No Child Left with Crayons

The Imperative of Arts-based Education and Research with Language 'Minority' and Other Minoritized Communities
Sharon Verner Chappell
California State University, Fullerton
Melisa Cahnmann-Taylor
University of Georgia

In our article, “No Child Left with Crayons: The Imperative of Arts-based Education and Research with Language “Minority” and Other Minoritized Communities,” we observe that since the implementation of the No Child Left Behind Act in 2001, public discourse on “failing schools” as measured by high-stakes standardized tests has disproportionately affected students from minoritized communities (such as language, race, class, dis/ability. This discourse emphasizes climates of assessment at the expense of broader, more democratic, and creative visions of education. As advocates of the arts in education and multicultural-multilingual learning for all, we express concern about the ways in which the “crayons” (synecdoche for all the “arts”) have started to disappear from public school learning and/or are solely included as handmaidens to improved academic achievement.  Likewise, we are concerned about the ways “diversity education” in California, as well as throughout the U.S., has been strictly targeted at those “Other” students who “lack” the cultural capital expected for academic success in English-only schools.

Woodworth and colleagues studied California’s arts programming, finding that 89% of K-12 schools failed to offer a standard course of study with consistent scope and sequence based on CA Standards in the four arts disciplines. Limited access to arts in schools tends to disproportionately impact minoritized youth, who are often hyper-segregated in schools with more limited budgets, less culturally- and linguistically-responsive practices, and highly controlled curriculum based on discrete skill development.  Thus, these students are more likely to be deprived of the benefits inherent in art-making, such as qualitative problem-solving, a process with distinct phases of reflective practice.  When students engage in arts processes they also develop distinct and complementary social practices: developing craft, engaging and persisting, envisioning, expressing, observing, reflecting, stretching and exploring, and understanding art worlds.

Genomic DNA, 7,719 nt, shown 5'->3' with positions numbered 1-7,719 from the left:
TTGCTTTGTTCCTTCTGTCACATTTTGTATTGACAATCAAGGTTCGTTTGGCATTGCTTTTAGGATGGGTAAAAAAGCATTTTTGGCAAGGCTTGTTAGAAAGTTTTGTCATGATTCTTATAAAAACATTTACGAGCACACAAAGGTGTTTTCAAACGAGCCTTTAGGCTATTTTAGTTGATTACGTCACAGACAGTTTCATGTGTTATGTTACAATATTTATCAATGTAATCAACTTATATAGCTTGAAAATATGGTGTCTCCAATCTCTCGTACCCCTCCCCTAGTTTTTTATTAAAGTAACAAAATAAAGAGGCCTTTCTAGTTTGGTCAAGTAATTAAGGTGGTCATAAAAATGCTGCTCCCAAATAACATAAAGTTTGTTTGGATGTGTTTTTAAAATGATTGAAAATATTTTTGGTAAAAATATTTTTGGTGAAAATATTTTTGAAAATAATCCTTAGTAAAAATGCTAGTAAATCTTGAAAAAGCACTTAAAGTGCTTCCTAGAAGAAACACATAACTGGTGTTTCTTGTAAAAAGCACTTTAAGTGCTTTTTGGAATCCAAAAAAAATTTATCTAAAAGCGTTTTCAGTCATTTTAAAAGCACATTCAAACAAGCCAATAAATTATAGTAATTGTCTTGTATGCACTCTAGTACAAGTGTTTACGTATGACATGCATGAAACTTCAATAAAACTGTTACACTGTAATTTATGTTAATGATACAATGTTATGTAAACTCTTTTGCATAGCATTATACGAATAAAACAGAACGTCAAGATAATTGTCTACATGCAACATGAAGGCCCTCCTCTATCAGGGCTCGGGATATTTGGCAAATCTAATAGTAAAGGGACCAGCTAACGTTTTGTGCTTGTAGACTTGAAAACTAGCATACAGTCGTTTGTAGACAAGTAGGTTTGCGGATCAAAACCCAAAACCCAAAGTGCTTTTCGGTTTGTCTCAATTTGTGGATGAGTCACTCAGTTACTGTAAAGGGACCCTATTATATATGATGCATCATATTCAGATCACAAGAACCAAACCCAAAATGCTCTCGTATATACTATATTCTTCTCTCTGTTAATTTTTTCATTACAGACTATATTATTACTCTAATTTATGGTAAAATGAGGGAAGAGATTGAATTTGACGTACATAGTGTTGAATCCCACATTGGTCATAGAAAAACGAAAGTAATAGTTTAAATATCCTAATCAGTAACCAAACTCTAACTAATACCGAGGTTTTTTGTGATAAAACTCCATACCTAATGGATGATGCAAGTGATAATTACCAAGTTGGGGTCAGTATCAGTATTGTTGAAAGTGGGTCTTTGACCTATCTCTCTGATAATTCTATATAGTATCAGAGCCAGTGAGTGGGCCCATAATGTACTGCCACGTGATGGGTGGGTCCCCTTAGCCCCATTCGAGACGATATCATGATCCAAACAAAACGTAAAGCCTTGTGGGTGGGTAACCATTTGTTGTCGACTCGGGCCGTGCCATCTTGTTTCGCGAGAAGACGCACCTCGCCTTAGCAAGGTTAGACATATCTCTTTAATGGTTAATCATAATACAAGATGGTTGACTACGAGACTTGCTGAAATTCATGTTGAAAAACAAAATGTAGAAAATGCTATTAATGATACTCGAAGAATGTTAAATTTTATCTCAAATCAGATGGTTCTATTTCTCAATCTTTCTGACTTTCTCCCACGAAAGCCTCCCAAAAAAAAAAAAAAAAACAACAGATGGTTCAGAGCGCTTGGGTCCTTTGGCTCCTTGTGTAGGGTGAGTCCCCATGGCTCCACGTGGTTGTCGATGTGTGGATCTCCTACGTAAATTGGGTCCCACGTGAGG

We examine how the areas of arts education/diversity education and research with majoritized/ minoritized communities intersect in new visions for preK-12 teacher preparation, curriculum design, and education policy. We argue that we need to disallow statements such as “I don’t sing” and “I don’t dance,” just as we disallow any K-12 teacher to state “I don’t read” and “I don’t do math.”  We also need to question the assumption of only considering the experiences of minoritized youth if we have them in our classes or if they don’t bring a lunch to our school. The studies we reviewed demonstrate that being creative, critical and publicly engaged are skills we all share and experiences we all crave. We ask educational researchers, teacher educators, and education policy makers: what reforms are necessary so that all students and their teachers have opportunities to realize their creative, multilingual, and multicultural potential?

Research suggests that schools would benefit from drawing on the successes of out-of-school initiatives, led by artists, researchers and youth themselves. The arts can become a tool of minoritized school reform that centers its processes in human dilemmas and agency, that speak from the perspectives of those communities most impacted by policies and cultures of oppression. These arts practices specifically relate to the lives of minoritized youth, utilize their primary languages and dialects as well as other funds of knowledge, and develop personal and academic knowledge, social critique and local, direct action. Further, the arts in education can assist majoritized student populations in de-centering their privileged positionality, in seeing the world from different California perspectives.